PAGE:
Therapeutic medical abortion; Elective medical abortion; Induced abortion; Nonsurgical abortion
A medical, or nonsurgical, abortion can be done within 7 weeks from the first day of the woman's last menstrual period. A combination of prescription hormone medicines are used to help the body remove the fetus and placenta tissue. The doctor may give you the medicines after performing a physical exam and asking questions about your medical history.
Medications used to end an early pregnancy include mifepristone, methotrexate, misoprostol, prostaglandins, or a combination of these medications.
Why the Procedure Is Performed
There are several reasons a medical abortion might be considered:
The developing baby has a birth defect or genetic problem
The pregnancy is harmful to the woman's health (therapeutic abortion)
The pregnancy resulted after a traumatic event such as rape or incest
The woman may not wish to be pregnant (elective abortion)
Risks of medical (nonsurgical) abortion include:
Fetus not passing completely from body, making surgery necessary
Before the Procedure
The decision to end a pregnancy is very personal. Most health care providers recommend careful counseling before making such a decision.
Abortion is a controversial issue. A woman who chooses to end a pregnancy may feel she cannot share her decision with others. Therefore, it is important for her to identify those who may help her through what may be a difficult time.
Women who are trying to make this difficult decision should find a safe place in which they can obtain counseling regarding all options for pregnancy resolution.
If a woman chooses to have an abortion, she should find a safe place to have the procedure performed and obtain the proper support and follow-up care afterwards.
Test done before this procedure:
Pelvic examination is done to confirm the pregnancy and estimate how many weeks pregnant you are.
HCG blood test may be done to confirm the pregnancy.
Vaginal or abdominal ultrasound may be done to determine the exact age of the fetus and its location in the womb.
After the Procedure
Physical recovery usually occurs within a few days, depending on the stage of the pregnancy. A small amount of vaginal bleeding and mild uterine cramping should be expected for a few days.
A hot bath or use of a heating pad or hot water bottle on the abdomen may help relieve discomfort. Strenuous activity should be avoided for a few days. Sexual intercourse should be avoided for 2 to 3 weeks. A normal menstrual period should occur in about 4 to 6 weeks.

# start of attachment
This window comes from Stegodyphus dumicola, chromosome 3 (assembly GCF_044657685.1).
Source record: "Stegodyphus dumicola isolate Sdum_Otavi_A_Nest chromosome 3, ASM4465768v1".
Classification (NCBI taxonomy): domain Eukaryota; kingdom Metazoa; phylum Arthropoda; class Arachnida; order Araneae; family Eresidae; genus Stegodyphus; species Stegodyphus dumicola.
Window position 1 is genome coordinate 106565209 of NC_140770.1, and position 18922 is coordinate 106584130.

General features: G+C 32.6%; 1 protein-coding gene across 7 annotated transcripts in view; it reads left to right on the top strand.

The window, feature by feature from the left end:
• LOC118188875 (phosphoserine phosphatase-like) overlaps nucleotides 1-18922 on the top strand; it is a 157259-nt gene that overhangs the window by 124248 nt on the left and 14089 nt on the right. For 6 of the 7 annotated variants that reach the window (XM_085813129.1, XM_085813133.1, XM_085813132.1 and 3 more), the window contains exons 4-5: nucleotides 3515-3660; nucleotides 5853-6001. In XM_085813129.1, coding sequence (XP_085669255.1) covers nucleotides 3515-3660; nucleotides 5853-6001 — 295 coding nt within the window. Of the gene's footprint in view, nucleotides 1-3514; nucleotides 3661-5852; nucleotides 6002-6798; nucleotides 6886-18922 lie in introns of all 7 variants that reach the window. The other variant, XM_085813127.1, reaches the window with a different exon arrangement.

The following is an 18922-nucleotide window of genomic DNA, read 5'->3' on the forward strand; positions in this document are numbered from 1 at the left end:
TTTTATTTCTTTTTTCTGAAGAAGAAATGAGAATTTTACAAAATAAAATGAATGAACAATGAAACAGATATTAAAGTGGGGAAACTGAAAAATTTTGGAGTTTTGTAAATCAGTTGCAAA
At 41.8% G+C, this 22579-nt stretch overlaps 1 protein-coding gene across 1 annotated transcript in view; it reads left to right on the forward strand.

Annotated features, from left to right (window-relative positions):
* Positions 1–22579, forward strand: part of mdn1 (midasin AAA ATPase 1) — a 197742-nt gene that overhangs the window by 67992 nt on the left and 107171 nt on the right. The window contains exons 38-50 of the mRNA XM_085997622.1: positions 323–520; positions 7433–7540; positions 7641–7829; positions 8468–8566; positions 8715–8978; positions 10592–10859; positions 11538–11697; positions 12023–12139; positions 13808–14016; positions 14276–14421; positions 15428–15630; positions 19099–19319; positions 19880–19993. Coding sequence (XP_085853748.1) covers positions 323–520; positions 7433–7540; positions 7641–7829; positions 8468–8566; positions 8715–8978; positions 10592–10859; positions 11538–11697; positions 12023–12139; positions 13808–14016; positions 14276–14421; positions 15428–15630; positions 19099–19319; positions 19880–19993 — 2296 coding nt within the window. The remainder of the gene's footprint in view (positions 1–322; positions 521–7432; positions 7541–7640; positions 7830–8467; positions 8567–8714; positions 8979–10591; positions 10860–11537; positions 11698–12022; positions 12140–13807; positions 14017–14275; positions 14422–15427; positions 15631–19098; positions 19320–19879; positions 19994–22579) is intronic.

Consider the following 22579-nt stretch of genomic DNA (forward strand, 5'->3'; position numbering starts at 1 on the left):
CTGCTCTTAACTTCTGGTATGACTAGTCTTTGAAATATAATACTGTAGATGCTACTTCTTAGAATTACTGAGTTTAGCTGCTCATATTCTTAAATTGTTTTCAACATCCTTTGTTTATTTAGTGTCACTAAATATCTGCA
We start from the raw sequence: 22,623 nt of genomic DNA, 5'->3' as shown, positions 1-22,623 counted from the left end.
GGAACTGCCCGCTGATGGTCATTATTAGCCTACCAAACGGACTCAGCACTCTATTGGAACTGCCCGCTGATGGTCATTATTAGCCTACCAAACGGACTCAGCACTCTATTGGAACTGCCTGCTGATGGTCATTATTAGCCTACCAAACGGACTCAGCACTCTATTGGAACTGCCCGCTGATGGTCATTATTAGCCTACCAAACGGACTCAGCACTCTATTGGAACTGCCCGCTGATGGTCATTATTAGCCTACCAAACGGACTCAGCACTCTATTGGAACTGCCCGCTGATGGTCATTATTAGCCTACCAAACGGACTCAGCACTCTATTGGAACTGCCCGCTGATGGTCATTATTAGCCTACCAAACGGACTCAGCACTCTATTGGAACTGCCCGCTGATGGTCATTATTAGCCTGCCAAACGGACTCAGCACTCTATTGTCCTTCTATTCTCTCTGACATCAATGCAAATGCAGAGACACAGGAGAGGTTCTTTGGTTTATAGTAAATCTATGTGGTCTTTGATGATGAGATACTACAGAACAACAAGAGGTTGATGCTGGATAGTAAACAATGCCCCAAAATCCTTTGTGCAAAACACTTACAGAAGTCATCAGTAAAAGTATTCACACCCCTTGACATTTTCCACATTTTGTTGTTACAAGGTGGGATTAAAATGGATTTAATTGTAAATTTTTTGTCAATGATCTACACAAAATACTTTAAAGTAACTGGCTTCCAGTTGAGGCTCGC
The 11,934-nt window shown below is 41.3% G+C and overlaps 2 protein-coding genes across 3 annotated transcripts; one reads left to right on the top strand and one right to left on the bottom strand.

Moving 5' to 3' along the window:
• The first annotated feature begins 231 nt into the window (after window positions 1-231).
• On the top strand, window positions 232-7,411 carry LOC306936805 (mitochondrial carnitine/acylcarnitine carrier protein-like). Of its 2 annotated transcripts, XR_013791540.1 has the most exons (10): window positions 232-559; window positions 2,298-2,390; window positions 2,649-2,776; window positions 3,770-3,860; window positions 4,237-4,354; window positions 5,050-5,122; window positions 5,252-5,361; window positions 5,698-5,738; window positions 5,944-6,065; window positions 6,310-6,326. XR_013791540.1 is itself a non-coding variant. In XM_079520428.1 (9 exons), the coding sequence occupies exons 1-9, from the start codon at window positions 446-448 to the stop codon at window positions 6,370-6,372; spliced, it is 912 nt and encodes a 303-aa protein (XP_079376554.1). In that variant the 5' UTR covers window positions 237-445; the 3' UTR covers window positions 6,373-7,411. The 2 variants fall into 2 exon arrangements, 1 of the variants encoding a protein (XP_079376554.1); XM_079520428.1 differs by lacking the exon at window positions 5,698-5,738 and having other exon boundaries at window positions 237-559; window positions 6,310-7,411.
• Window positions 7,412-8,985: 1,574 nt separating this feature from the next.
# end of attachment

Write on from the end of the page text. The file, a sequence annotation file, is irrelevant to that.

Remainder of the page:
It's important to begin using birth control immediately after the abortion procedure. It is possible to get pregnant again even before having a normal menstrual period. Improved methods of contraception can help prevent many unplanned pregnancies. However, unplanned pregnancies occur even when couples use birth control.
Complications rarely occur.
Women who have a medical abortion have cramping and bleeding, and pass the pregnancy-related tissue as though they were having a miscarriage.
Some women feel ambivalent about ending a pregnancy, and may need psychological and emotional support. It may be helpful to seek counseling before making this very difficult decision.
ACOG. Clinical management guidelines of obstetrician-gynecologists. Medical management of abortion. Obstet Gynecol. 2005 Oct;106(4):871-82.
Mischell DR. Family planning: contraception, sterilization, and pregnancy termination. In: Katz VL, Lentz GM, Lobo RA, Gershenson DM, eds. Comprehensive Gynecology. 5th ed. Philadelphia, Pa: Mosby Elsevier; 2007:chap 14.
Simpson JL, Jauniaux ERM. Pregnancy loss. In: Gabbe SG, Niebyl JR, Simpson JL, eds. Obstetrics: Normal and Problem Pregnancies. 5th ed. Philadelphia, Pa: Elsevier Churchill Livingstone; 2007:chap 24.
Annas GJ, Elias S. Legal and ethical issues in obstetric practice. In: Gabbe SG, Niebyl JR, Simpson JL, eds. Obstetrics: Normal and Problem Pregnancies. 5th ed. Philadelphia, Pa: Elsevier Churchill Livingstone; 2007:chap 51.
Linda J. Vorvick, MD, Medical Director, MEDEX Northwest Division of Physician Assistant Studies, University of Washington, School of Medicine; Susan Storck, MD, FACOG, Chief, Eastside Department of Obstetrics and Gynecology, Group Health Cooperative of Puget Sound, Redmond, Washington; Clinical Teaching Faculty, Department of Obstetrics and Gynecology, University of Washington School of Medicine. Also reviewed by David Zieve, MD, MHA, Medical Director, A.D.A.M., Inc.